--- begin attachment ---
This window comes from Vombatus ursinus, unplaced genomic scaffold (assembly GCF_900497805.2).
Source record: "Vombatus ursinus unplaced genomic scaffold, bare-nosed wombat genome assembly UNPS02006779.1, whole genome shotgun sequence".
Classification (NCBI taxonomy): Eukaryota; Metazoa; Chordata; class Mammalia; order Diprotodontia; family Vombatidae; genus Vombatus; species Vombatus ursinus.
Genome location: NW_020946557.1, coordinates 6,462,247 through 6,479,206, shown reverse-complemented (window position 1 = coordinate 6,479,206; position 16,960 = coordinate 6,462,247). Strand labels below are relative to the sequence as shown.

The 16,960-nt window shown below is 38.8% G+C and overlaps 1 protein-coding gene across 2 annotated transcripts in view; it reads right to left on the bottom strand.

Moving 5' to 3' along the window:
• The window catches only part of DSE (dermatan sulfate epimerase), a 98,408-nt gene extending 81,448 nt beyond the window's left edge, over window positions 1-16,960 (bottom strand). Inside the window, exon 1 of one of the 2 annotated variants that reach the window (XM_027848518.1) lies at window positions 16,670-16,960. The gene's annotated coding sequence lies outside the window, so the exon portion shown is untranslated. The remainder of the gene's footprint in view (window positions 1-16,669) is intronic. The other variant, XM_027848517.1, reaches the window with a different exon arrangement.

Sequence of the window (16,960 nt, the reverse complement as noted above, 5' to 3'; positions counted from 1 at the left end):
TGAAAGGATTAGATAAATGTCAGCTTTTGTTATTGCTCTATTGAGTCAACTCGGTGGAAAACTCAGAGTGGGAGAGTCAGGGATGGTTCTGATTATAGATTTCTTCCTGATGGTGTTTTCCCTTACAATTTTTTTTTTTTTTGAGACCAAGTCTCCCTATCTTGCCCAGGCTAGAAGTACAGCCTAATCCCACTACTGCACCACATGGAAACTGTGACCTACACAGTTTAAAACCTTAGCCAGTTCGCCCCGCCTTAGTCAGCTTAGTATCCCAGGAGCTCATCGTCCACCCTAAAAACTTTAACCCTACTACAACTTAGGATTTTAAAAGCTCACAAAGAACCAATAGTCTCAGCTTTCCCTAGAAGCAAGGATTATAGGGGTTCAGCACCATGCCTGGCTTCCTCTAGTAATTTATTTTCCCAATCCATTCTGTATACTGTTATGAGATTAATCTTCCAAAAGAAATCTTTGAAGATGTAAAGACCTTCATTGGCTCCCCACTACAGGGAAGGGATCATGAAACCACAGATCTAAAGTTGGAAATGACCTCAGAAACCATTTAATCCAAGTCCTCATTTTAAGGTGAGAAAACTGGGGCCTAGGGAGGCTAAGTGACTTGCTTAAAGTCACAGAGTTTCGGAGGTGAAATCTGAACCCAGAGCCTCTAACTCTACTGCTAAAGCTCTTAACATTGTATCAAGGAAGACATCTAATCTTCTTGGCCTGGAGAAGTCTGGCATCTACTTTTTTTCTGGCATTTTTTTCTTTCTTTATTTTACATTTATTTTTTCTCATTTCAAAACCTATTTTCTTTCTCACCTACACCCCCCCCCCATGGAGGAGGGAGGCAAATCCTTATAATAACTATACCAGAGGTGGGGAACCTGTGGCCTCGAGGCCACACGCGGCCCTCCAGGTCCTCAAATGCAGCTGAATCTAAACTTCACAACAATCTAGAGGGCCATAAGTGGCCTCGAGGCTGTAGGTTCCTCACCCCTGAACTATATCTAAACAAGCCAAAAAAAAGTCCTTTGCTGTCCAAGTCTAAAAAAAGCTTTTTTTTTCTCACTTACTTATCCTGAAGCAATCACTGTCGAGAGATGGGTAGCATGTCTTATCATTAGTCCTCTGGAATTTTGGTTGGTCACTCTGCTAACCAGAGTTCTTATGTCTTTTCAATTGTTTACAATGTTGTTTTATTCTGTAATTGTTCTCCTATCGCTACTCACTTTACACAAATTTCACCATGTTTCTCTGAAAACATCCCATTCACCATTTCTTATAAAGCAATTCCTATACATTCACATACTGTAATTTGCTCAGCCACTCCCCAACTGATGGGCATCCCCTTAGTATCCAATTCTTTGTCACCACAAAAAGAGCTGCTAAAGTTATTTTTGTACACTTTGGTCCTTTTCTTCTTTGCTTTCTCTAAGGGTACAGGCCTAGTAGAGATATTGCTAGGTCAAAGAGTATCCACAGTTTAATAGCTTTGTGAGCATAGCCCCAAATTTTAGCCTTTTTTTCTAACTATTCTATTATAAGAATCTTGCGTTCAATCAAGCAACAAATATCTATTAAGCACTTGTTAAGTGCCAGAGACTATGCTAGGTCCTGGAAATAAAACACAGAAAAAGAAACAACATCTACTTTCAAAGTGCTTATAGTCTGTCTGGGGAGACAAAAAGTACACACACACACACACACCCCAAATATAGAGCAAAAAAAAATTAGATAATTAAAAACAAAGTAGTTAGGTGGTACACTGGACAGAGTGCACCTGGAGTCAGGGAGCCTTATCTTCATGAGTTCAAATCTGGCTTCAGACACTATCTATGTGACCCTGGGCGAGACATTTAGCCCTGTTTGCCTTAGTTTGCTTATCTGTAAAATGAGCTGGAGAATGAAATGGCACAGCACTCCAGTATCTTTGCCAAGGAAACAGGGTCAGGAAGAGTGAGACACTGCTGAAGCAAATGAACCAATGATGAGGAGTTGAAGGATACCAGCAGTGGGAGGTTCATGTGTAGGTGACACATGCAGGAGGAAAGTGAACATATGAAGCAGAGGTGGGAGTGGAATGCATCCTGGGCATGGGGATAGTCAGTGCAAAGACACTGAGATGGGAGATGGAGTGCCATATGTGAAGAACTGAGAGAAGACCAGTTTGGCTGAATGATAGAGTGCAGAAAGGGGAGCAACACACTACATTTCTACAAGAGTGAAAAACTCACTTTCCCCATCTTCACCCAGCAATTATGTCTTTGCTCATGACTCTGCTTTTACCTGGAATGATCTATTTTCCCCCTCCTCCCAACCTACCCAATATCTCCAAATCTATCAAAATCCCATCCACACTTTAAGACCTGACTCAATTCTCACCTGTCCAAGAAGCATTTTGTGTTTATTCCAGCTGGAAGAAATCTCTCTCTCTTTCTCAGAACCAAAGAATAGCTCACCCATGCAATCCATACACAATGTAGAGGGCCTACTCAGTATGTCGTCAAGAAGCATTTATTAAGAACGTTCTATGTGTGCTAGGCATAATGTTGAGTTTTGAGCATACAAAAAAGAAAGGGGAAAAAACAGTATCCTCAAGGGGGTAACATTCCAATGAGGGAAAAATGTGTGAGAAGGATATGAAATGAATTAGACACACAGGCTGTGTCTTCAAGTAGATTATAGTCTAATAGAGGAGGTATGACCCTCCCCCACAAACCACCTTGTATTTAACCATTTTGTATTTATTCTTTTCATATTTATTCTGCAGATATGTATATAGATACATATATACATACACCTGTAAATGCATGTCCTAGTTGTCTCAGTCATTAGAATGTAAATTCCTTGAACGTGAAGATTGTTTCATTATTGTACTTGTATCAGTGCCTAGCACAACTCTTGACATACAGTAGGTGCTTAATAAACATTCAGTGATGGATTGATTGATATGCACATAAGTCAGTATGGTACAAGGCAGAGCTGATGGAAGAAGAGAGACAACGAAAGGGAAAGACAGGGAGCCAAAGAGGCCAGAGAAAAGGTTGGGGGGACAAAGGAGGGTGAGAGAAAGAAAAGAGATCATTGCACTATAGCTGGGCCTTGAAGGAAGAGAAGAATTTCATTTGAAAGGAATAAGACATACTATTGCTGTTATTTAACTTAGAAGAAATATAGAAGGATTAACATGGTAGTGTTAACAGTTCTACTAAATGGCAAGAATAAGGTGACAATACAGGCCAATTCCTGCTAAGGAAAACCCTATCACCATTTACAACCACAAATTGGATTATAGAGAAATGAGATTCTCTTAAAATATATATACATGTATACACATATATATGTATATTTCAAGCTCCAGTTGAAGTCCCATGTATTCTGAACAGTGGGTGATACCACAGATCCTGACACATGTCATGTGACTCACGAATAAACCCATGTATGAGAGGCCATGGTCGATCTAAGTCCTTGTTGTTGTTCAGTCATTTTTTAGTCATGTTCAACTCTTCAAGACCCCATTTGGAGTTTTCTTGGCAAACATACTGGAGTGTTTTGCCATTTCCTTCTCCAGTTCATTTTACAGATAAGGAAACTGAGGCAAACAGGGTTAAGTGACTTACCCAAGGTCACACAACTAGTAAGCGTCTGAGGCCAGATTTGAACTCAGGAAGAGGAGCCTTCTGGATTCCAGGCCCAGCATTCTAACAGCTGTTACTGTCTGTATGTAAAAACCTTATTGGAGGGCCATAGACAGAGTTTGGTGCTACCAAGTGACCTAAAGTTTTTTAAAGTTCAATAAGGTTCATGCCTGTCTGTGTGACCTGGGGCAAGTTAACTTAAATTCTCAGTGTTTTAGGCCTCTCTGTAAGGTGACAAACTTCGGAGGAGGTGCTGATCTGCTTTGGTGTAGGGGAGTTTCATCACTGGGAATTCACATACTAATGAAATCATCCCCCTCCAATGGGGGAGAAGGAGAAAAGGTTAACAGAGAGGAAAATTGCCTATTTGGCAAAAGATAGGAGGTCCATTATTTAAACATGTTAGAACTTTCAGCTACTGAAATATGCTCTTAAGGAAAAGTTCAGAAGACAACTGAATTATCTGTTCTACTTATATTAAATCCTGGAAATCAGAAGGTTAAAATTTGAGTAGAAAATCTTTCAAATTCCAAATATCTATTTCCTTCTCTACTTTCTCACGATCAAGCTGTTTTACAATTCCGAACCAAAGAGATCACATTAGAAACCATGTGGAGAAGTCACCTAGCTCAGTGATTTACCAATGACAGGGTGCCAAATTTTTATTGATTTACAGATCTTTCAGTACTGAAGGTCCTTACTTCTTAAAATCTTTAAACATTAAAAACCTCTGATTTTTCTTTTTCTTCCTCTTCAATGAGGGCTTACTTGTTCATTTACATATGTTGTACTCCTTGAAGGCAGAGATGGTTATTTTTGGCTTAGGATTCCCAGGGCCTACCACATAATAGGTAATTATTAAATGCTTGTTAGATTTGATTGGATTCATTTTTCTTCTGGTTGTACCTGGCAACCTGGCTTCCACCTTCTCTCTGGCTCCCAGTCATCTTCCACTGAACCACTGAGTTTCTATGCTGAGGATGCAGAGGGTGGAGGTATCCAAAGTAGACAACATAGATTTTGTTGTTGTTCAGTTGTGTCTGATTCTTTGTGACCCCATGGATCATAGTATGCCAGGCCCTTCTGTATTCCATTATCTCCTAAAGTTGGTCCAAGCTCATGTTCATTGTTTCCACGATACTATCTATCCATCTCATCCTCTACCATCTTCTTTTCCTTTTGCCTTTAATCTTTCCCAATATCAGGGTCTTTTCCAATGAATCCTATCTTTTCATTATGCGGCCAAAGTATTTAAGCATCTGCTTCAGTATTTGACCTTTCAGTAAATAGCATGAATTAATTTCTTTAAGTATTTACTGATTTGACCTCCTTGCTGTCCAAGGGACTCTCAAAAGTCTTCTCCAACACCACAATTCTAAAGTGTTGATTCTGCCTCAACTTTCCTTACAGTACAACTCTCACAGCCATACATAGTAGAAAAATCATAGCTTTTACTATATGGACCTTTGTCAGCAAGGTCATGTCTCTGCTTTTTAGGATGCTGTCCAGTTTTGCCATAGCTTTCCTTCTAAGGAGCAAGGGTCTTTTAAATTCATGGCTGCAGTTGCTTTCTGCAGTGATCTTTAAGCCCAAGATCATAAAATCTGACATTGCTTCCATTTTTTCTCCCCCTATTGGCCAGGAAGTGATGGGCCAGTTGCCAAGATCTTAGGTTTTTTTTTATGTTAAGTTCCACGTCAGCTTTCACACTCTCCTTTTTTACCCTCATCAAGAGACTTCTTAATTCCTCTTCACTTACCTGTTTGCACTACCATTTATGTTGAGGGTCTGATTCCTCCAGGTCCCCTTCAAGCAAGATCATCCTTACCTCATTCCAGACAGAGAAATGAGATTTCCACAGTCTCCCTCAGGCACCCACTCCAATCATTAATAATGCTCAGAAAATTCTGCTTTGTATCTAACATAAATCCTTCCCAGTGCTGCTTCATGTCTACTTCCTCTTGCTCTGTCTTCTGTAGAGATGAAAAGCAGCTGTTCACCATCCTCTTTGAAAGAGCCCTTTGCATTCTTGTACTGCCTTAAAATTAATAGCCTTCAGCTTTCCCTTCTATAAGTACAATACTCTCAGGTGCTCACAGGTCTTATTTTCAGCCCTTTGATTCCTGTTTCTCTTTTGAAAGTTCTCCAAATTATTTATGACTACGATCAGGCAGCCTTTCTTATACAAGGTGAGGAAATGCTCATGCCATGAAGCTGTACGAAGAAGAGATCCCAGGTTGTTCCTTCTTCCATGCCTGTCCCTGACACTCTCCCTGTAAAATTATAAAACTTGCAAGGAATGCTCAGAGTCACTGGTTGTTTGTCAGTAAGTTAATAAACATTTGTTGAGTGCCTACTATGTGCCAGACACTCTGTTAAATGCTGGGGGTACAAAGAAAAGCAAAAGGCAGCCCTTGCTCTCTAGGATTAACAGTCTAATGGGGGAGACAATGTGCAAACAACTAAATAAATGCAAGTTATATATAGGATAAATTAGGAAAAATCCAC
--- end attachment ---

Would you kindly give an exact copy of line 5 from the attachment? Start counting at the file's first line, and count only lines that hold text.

The 16,960-nt window shown below is 38.8% G+C and overlaps 1 protein-coding gene across 2 annotated transcripts in view; it reads right to left on the bottom strand.